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Need help with MCAT Physics Question

  • Thread starter LeKahlua
  • Start date
Mcat Physics Question: A 10 kg. mass is in free fall with no air resistance. In order to slow the mass at a rate equal to the magnitude of g, an upward force must be applied with magnitude:
0 N, 10 N, 100 N, or 200 N.

I solved if F=mg then F=10*10 or 100 N downward force. Therefore an upward force of 100 N resistance would be required. Why is the answer 200 N? Answer book says you want a net force of mg=100 N upwards but I'm not sure why 200 N upward is equal to a magnitude of g, which is only 100 N downward. What am I missing here?

Leigh
 

Doc Al

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To "slow the mass at a rate equal to the magnitude of g" means you need to make the acceleration of the mass g upwards. So what must be the net force on the mass to give it such an acceleration?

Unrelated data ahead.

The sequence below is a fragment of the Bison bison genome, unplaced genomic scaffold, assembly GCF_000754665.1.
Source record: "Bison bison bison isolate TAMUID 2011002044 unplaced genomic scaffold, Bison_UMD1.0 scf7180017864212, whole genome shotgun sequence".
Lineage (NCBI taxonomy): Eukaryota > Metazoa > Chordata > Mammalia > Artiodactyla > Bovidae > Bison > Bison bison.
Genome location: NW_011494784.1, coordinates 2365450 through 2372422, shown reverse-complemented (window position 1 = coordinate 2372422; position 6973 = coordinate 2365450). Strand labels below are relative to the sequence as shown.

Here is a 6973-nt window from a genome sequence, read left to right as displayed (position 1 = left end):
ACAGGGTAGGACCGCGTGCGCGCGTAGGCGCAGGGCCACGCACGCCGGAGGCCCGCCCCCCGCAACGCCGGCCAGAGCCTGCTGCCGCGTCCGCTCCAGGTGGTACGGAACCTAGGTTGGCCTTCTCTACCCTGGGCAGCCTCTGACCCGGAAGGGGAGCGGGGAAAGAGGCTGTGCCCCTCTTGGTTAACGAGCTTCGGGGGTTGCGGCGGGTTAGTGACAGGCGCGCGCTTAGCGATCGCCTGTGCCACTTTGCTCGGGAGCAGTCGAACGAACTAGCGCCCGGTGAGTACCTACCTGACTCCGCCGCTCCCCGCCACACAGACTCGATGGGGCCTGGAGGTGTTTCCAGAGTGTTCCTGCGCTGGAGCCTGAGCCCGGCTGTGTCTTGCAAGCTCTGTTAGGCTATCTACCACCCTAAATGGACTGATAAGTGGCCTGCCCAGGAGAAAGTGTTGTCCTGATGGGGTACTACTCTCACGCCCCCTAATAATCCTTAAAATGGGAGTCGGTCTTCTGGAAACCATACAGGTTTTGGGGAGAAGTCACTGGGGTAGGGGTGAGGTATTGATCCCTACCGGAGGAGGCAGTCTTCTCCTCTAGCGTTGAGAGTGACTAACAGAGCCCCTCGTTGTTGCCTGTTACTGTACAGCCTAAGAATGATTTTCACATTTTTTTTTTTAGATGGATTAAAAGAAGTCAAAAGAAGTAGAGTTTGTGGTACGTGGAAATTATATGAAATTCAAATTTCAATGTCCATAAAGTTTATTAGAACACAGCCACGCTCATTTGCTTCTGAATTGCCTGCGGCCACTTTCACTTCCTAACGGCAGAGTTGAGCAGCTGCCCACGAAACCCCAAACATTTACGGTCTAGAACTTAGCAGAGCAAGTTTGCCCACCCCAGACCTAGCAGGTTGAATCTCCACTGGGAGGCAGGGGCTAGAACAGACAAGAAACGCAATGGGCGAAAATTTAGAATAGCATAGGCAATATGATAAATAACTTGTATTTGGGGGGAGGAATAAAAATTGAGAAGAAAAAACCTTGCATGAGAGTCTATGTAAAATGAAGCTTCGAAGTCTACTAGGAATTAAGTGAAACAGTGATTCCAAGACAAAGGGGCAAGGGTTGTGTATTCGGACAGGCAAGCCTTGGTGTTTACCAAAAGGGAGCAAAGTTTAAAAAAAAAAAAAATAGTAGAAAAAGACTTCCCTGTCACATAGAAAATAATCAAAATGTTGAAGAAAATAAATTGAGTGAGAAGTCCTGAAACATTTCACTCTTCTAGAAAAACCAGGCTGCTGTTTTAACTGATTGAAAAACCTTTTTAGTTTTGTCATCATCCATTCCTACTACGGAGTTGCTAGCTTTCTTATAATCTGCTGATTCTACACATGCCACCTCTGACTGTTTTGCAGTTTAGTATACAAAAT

(If you did nothing, and let gravity do its thing, the mass would have an acceleration of g downward. If you applied an upward force equal to its weight, the net force would be what? And the net acceleration would be what?)
 
Hmmm...so if I apply 100 N of force upward, then F=0 and if F=ma then acceleration also equals 0. So now...the velocity is constant, but not slowed down. So to slow it down so that a=10 (equal to the magnitude of gravity) I need to apply an additional 100 N of force upward, requiring 200N. If this is the correct line of reasoning then thank you so much for your assistance.

Leigh :)
 
Last edited:

Doc Al

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Exactly right.
 

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